The synthesis report of the Secretary-General on the post-2015 sustainable development agenda states that “innovation and investment in sustainable and resilient infrastructure, cities and settlements, industrialization, small and medium-sized enterprises, energy and technology can both generate employment and remedy negative environmental trends” (§ 73). The reform of Tanzania’s science, technology, and innovation (STI) system that got underway in 2008 under UNESCO leadership places this country in an excellent position to strengthen the energy and technology system as part of the post-2015 sustainable development agenda.
Industrial policy is back on the agenda and the consensus is that it must be different ‘this time’ from the past. Following Aiginger et al. (2013) we redefine industrial policy for industrialised countries as a strategy to promote ‘high-road competitiveness’, understood as the ability of an economy to achieve ‘Beyond-GDP’ Goals. ‘Highroad strategies’ are based on advanced skills, innovation, supporting institutions, ecological ambition and an activating social policy. This ‘new industrial policy’ is systemic, working in alignment with other policy strands and supporting social and environmental goals; it affects the structure of the economy as the whole not only the manufacturing sector. Shortterm actions, such as protecting employment in unviable companies, low prices for fossil fuels, or reducing wages in high-income economies are counterproductive. To pursue an industrial policy that targets society’s ultimate goals without public micromanagement will be challenging. It could be achieved (i) by setting incentives, particularly those impacting on technical progress (e.g. to make it less labour-saving and more energy-saving), (ii) by the use of the important role governments have in the education and research sectors, (iii) by greater public awareness and (iv) if consumer preferences will call for socio-ecological transition.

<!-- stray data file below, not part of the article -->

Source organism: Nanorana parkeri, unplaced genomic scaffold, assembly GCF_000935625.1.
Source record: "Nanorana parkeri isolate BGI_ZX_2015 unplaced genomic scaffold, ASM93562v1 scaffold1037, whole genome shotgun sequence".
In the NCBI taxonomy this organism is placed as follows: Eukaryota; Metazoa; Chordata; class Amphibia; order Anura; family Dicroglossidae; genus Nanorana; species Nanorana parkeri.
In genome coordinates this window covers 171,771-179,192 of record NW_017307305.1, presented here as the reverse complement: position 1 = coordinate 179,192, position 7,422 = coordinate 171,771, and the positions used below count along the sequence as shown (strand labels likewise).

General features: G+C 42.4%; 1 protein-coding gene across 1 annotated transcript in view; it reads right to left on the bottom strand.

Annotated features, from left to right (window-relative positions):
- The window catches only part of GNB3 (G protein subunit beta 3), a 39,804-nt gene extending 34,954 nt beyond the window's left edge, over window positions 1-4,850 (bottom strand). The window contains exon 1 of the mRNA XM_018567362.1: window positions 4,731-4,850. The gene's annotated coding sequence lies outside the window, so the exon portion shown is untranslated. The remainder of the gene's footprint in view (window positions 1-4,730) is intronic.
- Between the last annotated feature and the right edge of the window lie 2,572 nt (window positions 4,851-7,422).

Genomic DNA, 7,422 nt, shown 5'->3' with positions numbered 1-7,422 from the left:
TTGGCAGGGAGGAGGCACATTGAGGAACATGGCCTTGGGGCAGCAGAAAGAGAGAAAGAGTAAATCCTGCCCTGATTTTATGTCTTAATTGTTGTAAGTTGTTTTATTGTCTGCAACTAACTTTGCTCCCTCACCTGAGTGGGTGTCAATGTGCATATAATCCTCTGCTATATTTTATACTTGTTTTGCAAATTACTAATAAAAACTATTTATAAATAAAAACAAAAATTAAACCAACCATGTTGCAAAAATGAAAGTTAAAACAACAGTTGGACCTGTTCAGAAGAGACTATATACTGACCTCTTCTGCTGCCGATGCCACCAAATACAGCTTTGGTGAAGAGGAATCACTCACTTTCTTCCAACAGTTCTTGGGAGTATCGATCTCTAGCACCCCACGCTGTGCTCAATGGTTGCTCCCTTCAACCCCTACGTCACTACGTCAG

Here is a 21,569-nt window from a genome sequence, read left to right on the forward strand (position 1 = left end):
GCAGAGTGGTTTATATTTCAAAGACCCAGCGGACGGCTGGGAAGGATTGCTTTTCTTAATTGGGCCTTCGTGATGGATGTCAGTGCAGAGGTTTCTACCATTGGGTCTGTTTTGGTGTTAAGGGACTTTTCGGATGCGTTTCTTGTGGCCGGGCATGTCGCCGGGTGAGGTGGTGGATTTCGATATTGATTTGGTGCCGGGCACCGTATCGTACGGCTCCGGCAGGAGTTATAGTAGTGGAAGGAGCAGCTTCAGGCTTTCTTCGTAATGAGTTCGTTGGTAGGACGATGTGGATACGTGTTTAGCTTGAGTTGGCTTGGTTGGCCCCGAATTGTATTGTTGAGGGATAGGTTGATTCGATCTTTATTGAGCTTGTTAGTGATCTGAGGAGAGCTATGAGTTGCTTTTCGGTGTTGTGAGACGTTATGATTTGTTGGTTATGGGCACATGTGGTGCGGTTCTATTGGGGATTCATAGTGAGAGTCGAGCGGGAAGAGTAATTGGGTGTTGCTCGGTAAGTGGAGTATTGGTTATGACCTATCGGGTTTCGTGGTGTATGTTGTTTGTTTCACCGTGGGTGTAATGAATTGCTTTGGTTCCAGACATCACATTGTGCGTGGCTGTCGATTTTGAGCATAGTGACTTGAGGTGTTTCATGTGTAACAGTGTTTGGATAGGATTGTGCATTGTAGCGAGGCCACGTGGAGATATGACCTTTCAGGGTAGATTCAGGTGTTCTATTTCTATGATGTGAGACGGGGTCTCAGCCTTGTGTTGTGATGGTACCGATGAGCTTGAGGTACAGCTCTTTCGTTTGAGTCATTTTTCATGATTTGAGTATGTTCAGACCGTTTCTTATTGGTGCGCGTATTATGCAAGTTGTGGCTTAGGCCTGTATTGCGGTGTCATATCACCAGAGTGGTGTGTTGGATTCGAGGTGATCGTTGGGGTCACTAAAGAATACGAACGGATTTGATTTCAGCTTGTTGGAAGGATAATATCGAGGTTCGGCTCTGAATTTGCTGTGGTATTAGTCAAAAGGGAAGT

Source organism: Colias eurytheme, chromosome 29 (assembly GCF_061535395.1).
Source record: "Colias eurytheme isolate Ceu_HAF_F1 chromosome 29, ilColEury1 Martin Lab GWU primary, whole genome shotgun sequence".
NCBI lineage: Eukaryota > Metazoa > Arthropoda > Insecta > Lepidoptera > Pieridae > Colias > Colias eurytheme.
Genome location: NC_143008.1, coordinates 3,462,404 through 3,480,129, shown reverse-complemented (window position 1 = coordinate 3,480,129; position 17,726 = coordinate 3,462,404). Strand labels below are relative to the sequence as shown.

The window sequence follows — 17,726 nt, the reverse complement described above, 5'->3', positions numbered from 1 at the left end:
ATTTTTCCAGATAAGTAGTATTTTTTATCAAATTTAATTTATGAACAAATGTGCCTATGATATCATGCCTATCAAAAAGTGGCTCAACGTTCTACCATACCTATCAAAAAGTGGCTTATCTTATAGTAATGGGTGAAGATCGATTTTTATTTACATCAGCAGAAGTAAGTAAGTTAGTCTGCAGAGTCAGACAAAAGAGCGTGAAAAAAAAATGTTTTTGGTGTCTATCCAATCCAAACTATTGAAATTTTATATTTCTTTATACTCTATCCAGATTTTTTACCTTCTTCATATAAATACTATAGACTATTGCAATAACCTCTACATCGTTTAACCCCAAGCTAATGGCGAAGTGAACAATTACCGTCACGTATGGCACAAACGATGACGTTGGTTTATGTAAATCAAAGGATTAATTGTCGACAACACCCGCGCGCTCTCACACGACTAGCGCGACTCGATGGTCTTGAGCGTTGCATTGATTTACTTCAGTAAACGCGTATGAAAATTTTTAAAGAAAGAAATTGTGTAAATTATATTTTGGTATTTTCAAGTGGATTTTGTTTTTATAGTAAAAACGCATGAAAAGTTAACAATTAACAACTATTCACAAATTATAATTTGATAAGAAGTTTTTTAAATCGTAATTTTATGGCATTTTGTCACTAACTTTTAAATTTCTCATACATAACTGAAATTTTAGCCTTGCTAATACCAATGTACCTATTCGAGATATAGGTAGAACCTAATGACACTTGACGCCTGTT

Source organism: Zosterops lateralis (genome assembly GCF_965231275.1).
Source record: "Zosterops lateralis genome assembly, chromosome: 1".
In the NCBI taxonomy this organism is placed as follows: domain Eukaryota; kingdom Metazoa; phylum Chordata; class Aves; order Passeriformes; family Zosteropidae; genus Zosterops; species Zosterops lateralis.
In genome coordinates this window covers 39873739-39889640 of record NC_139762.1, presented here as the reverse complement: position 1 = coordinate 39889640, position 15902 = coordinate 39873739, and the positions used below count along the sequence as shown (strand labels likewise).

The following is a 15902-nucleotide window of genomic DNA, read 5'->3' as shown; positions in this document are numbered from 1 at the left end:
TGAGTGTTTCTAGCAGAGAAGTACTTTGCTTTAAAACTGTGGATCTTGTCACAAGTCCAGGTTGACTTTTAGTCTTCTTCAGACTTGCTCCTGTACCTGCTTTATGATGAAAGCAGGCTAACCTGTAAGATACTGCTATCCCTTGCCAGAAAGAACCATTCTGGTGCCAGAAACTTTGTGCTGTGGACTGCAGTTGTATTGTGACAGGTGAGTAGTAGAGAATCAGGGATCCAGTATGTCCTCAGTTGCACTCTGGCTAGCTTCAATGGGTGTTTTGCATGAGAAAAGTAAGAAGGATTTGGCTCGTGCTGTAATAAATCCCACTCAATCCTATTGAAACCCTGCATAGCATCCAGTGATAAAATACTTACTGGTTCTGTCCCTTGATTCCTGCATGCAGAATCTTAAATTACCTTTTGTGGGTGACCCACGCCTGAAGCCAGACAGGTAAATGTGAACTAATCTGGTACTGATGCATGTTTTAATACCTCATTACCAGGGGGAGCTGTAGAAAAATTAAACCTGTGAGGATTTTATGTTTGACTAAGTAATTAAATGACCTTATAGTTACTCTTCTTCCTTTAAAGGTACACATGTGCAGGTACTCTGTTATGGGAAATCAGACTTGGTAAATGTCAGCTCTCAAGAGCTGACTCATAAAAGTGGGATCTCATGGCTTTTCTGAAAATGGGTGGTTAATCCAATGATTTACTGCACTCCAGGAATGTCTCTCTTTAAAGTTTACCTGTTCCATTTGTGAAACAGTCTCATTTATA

Decoupling of resources use from economic growth is one of the central challenges of pathways towards a sustainable future. In this context, industrial symbiosis holds huge potential. While increased resource efficiency is one of its central aspects, industrial symbiosis links to broader agendas in the fields of green economy, innovation, material and energy security, climate change, as well as local, regional and national welfare.
“Sustainable Development and open trade go hand in hand and the multilateral trading system helps to create the enabling environment for countries to realise the sustainable development and green economy vision. (World Trade Organisation 2011). Sustainable Development manifests itself into